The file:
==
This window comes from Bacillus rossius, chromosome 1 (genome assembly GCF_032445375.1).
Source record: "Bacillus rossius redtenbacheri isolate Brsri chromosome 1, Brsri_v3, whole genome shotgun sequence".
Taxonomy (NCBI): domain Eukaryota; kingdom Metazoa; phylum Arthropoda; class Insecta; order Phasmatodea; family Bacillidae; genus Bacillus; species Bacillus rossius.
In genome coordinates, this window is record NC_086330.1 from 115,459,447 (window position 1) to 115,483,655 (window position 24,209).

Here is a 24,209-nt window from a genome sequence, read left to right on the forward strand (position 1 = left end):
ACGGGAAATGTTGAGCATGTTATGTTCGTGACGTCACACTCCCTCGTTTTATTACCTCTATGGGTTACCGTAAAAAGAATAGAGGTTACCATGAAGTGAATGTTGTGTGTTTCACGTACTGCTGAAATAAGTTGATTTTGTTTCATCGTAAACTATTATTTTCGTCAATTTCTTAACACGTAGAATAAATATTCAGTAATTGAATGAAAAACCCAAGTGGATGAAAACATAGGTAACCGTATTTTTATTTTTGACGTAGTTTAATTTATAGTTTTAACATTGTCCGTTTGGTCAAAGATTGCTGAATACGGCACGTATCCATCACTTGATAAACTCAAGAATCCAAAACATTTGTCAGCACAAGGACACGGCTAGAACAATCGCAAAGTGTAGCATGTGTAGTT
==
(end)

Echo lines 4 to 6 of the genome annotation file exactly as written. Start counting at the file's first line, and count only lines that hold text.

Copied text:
In genome coordinates, this window is record NC_086330.1 from 115,459,447 (window position 1) to 115,483,655 (window position 24,209).

Here is a 24,209-nt window from a genome sequence, read left to right on the forward strand (position 1 = left end):
ACGGGAAATGTTGAGCATGTTATGTTCGTGACGTCACACTCCCTCGTTTTATTACCTCTATGGGTTACCGTAAAAAGAATAGAGGTTACCATGAAGTGAATGTTGTGTGTTTCACGTACTGCTGAAATAAGTTGATTTTGTTTCATCGTAAACTATTATTTTCGTCAATTTCTTAACACGTAGAATAAATATTCAGTAATTGAATGAAAAACCCAAGTGGATGAAAACATAGGTAACCGTATTTTTATTTTTGACGTAGTTTAATTTATAGTTTTAACATTGTCCGTTTGGTCAAAGATTGCTGAATACGGCACGTATCCATCACTTGATAAACTCAAGAATCCAAAACATTTGTCAGCACAAGGACACGGCTAGAACAATCGCAAAGTGTAGCATGTGTAGTT